We must emphasize that couples must be completely transparent and reasonable to each other when discussing how to merge finances after marriage. Give your partner profitable reasons why a certain type of account is best suited for the marriage. It should not be a matter of “I am the head of the family” or “I am your wife” or “joining bank accounts after marriage is God’s intention for couples”. Focus on your individual strengths and weaknesses. For example, Am I an impulsive buyer? Are you a frugal spender that nags about money a lot? Am I too generous to people at the expense of my well-being and that of my family? Am I good at identifying the family’s needs and wants? etcetera.The two questions that should guide your decision as a couple should be
- How do we meet our needs, and
- How do we prosper financially and materially?
Remember, teamwork in marriage is less about self-gratification and more about achieving purpose/ goals.
2. Set family standards and goals and agree on them
The second stage to bettering your money management in marriage as a couple is to have a clear understanding of the living standards that both of you can afford and goals that must be met. Married couples handle finances a lot better when they have a strategy that helps them to continuously improve the quality of their lives. It means that they have evaluated their lifestyle choices to avoid the possibility of living above their means, spending recklessly, and lastly, failing to invest. When they evaluate their lifestyle, they take into account their incomes, assets and debts, and your opportunities. Here are a few important questions they might ask themselves when they evaluate their lifestyle;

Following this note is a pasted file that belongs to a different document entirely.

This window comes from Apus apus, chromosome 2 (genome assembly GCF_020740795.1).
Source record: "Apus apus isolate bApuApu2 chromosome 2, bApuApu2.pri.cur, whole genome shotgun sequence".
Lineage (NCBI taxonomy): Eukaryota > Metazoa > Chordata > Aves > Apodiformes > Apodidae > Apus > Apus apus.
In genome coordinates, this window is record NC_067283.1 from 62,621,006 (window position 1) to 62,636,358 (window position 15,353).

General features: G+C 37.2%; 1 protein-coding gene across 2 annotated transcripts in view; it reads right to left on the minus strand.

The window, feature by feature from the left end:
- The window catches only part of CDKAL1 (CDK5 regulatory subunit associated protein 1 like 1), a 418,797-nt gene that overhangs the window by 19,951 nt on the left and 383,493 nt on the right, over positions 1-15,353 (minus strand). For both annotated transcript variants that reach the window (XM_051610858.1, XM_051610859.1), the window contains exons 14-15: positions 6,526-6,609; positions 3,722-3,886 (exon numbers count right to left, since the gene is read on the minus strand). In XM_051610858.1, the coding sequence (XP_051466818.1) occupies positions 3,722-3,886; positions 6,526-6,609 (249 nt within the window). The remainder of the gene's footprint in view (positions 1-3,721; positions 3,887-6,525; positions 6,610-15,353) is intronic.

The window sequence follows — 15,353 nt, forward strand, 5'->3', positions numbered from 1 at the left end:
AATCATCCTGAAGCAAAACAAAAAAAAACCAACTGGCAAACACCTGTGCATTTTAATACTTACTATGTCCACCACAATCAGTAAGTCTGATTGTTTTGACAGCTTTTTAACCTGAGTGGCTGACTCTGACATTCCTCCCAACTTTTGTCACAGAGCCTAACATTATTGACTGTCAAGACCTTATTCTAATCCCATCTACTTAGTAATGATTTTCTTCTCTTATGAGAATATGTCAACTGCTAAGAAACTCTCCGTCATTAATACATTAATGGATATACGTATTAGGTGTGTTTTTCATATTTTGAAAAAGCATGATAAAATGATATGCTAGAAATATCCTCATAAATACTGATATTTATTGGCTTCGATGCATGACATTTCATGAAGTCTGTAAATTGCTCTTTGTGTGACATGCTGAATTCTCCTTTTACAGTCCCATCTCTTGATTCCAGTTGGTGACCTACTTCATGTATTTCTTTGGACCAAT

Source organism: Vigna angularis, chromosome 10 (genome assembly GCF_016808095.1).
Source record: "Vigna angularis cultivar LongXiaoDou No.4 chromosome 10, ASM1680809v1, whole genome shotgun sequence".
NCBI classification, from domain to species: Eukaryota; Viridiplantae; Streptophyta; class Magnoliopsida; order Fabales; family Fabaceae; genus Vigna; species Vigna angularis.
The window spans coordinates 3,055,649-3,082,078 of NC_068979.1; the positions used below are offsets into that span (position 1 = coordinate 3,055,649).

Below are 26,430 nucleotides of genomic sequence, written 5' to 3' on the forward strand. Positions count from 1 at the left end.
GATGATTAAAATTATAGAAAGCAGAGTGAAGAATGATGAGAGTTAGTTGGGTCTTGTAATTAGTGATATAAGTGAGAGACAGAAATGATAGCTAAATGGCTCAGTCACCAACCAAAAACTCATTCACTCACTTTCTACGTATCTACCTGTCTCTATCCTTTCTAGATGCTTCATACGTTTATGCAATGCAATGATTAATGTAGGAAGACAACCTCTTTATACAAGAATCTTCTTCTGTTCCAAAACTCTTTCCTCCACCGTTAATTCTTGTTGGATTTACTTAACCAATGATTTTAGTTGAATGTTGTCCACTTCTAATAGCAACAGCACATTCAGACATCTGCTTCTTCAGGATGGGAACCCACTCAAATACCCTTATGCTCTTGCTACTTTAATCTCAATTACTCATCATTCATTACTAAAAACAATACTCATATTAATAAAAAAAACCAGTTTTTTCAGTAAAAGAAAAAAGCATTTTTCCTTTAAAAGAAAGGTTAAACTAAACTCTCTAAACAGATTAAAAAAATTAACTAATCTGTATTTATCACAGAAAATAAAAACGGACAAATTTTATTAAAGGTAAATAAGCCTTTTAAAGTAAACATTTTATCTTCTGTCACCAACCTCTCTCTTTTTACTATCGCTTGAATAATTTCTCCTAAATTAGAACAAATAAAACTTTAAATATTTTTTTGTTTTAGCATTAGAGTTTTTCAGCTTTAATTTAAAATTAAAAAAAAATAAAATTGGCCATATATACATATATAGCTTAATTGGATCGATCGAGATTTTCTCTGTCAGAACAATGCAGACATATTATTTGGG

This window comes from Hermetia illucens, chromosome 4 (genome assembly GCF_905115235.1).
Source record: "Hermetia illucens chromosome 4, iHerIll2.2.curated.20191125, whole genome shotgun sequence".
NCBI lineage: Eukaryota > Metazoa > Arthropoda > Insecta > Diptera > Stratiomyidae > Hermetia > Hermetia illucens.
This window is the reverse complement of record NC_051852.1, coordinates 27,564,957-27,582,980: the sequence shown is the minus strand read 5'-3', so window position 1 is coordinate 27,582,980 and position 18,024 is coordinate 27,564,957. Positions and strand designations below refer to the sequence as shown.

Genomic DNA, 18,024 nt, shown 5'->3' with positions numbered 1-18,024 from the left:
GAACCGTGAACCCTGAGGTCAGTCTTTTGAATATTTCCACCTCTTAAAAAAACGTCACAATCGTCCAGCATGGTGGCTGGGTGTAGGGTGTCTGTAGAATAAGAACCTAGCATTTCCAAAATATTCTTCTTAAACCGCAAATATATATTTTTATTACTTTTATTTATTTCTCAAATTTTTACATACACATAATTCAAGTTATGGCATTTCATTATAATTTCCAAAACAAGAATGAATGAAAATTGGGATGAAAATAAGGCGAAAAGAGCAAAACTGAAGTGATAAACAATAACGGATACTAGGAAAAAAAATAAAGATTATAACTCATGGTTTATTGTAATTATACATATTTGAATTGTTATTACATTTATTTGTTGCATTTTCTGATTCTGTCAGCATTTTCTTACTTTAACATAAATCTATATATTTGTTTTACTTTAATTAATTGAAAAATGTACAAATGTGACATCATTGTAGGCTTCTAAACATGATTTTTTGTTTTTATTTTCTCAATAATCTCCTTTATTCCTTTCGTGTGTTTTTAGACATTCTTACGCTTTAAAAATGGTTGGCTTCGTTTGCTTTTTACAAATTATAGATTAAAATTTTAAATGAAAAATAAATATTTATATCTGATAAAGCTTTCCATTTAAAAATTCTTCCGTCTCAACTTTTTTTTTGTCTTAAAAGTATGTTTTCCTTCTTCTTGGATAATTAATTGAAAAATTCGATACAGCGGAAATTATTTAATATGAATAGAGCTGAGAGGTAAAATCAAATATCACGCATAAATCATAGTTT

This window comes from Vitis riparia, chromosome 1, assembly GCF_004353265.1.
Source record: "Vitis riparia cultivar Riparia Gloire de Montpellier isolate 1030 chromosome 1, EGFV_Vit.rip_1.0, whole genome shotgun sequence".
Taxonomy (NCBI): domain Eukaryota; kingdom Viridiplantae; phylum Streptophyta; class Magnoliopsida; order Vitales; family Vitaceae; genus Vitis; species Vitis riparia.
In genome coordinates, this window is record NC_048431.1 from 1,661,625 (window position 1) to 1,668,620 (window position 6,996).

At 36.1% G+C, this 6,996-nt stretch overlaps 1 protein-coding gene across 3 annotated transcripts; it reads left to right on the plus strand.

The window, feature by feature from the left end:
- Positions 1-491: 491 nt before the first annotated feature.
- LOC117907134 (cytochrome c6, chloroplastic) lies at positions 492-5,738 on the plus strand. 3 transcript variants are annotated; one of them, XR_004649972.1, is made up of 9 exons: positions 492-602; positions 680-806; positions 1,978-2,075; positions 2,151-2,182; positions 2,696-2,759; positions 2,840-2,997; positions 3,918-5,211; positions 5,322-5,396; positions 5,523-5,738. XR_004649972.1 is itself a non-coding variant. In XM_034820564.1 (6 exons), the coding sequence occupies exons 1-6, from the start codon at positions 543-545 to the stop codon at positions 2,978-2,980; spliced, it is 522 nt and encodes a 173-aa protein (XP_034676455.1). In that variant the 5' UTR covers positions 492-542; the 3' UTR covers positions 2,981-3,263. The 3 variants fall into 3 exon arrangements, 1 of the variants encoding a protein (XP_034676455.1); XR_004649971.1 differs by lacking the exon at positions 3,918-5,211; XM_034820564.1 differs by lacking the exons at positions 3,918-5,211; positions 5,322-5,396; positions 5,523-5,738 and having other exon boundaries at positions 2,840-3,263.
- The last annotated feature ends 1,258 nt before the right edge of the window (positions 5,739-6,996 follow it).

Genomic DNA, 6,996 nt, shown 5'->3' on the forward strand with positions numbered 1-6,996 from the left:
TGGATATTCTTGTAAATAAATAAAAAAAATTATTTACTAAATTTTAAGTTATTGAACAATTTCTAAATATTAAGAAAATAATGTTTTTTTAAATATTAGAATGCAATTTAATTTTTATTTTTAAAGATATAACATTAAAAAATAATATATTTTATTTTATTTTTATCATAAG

- Is it wise to have two expensive cars we have huge debts to offset?
- Should we move to a different neighborhood to improve the quality of our lives?
- Should we get extra jobs for 6 months to cover the cost of our family trip this coming December?
- Should we buy certain appliances to increase productivity and save time in the house?
- How much must each partner deposit in the family’s savings for the next 2 years to pay off the house mortgage?
- What type of education do we want for our children and how do we adjust our earnings and savings to meet the demands?
The above questions reveal some of the goals that they’ve set for themselves and their family as a couple which are;
- Payment of debt (within a certain period of time)
- Move to a better neighborhood or a less expensive neighborhood.
- Fun family trip in December. Check out sailing vacations for couples.
- Payment of house mortgage in 2 years
- Sending their kids to prestigious schools
3. Make and stick to a spending plan.
Turner, & co. (2008) defines ‘spending plan’ as a money guide that directs where money should go. As a couple, the third step on how to manage finances in a marriage is to give your money some directions. Make a spending plan that tells you and your spouse how to break down your income. It should consist of two main expenses;
- Fixed expenses
These are costs that cannot be excused. These costs must be made every period of time. They could be your house rent, light bills, car insurance, monthly savings, loan payments etcetera.